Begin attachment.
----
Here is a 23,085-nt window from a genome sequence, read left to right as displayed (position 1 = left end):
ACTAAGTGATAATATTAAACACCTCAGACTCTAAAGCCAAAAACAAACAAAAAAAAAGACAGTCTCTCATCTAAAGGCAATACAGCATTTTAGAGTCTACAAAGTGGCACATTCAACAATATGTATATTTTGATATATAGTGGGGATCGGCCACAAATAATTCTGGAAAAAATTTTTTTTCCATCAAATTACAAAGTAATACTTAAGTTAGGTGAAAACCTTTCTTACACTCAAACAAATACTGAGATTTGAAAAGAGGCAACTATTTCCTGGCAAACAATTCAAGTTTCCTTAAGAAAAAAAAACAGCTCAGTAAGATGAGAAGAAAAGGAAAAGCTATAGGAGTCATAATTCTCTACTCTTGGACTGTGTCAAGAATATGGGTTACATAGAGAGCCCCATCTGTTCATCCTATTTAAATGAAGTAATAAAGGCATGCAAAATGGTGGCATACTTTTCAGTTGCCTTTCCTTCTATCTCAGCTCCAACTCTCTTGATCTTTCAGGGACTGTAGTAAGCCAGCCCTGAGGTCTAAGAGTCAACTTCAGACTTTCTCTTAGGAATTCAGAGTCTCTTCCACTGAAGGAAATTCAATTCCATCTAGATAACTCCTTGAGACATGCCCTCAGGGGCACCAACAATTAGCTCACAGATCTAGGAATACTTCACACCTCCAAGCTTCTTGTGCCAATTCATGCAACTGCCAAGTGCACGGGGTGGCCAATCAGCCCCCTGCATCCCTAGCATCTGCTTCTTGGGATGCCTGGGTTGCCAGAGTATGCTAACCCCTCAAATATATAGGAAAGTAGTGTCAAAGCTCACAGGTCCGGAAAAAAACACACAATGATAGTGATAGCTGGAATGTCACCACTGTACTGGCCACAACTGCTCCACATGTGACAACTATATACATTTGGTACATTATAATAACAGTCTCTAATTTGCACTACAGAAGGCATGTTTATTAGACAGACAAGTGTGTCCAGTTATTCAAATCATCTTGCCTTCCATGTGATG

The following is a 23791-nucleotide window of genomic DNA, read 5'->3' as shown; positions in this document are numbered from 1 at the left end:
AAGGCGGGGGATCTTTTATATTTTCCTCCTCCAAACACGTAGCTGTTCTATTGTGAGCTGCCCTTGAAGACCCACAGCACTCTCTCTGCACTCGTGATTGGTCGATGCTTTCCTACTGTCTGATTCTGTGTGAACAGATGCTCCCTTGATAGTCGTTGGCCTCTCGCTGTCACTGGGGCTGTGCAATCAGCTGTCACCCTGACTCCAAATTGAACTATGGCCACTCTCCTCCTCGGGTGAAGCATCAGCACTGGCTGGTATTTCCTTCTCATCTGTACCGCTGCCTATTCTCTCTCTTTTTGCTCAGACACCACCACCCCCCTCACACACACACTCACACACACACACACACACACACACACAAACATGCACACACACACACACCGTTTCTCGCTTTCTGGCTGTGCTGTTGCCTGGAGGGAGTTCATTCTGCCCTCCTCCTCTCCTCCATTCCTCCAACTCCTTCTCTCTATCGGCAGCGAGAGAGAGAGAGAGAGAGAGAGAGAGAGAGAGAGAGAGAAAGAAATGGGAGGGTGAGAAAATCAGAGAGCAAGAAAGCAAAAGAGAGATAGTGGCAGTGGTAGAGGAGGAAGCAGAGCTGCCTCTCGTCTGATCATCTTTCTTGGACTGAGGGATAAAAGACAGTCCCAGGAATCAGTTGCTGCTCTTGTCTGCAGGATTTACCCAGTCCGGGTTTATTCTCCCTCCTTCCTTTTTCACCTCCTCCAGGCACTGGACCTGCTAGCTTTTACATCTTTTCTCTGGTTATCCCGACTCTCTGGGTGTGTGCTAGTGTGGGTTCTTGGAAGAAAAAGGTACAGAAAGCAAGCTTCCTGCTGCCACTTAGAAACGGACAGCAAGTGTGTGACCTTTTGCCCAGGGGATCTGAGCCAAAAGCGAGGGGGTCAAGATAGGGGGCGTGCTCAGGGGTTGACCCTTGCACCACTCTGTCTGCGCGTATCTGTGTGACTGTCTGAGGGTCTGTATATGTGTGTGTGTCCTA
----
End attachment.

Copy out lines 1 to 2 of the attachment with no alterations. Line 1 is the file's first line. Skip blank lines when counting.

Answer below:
Here is a 23,085-nt window from a genome sequence, read left to right as displayed (position 1 = left end):
ACTAAGTGATAATATTAAACACCTCAGACTCTAAAGCCAAAAACAAACAAAAAAAAAGACAGTCTCTCATCTAAAGGCAATACAGCATTTTAGAGTCTACAAAGTGGCACATTCAACAATATGTATATTTTGATATATAGTGGGGATCGGCCACAAATAATTCTGGAAAAAATTTTTTTTCCATCAAATTACAAAGTAATACTTAAGTTAGGTGAAAACCTTTCTTACACTCAAACAAATACTGAGATTTGAAAAGAGGCAACTATTTCCTGGCAAACAATTCAAGTTTCCTTAAGAAAAAAAAACAGCTCAGTAAGATGAGAAGAAAAGGAAAAGCTATAGGAGTCATAATTCTCTACTCTTGGACTGTGTCAAGAATATGGGTTACATAGAGAGCCCCATCTGTTCATCCTATTTAAATGAAGTAATAAAGGCATGCAAAATGGTGGCATACTTTTCAGTTGCCTTTCCTTCTATCTCAGCTCCAACTCTCTTGATCTTTCAGGGACTGTAGTAAGCCAGCCCTGAGGTCTAAGAGTCAACTTCAGACTTTCTCTTAGGAATTCAGAGTCTCTTCCACTGAAGGAAATTCAATTCCATCTAGATAACTCCTTGAGACATGCCCTCAGGGGCACCAACAATTAGCTCACAGATCTAGGAATACTTCACACCTCCAAGCTTCTTGTGCCAATTCATGCAACTGCCAAGTGCACGGGGTGGCCAATCAGCCCCCTGCATCCCTAGCATCTGCTTCTTGGGATGCCTGGGTTGCCAGAGTATGCTAACCCCTCAAATATATAGGAAAGTAGTGTCAAAGCTCACAGGTCCGGAAAAAAACACACAATGATAGTGATAGCTGGAATGTCACCACTGTACTGGCCACAACTGCTCCACATGTGACAACTATATACATTTGGTACATTATAATAACAGTCTCTAATTTGCACTACAGAAGGCATGTTTATTAGACAGACAAGTGTGTCCAGTTATTCAAATCATCTTGCCTTCCATGTGATG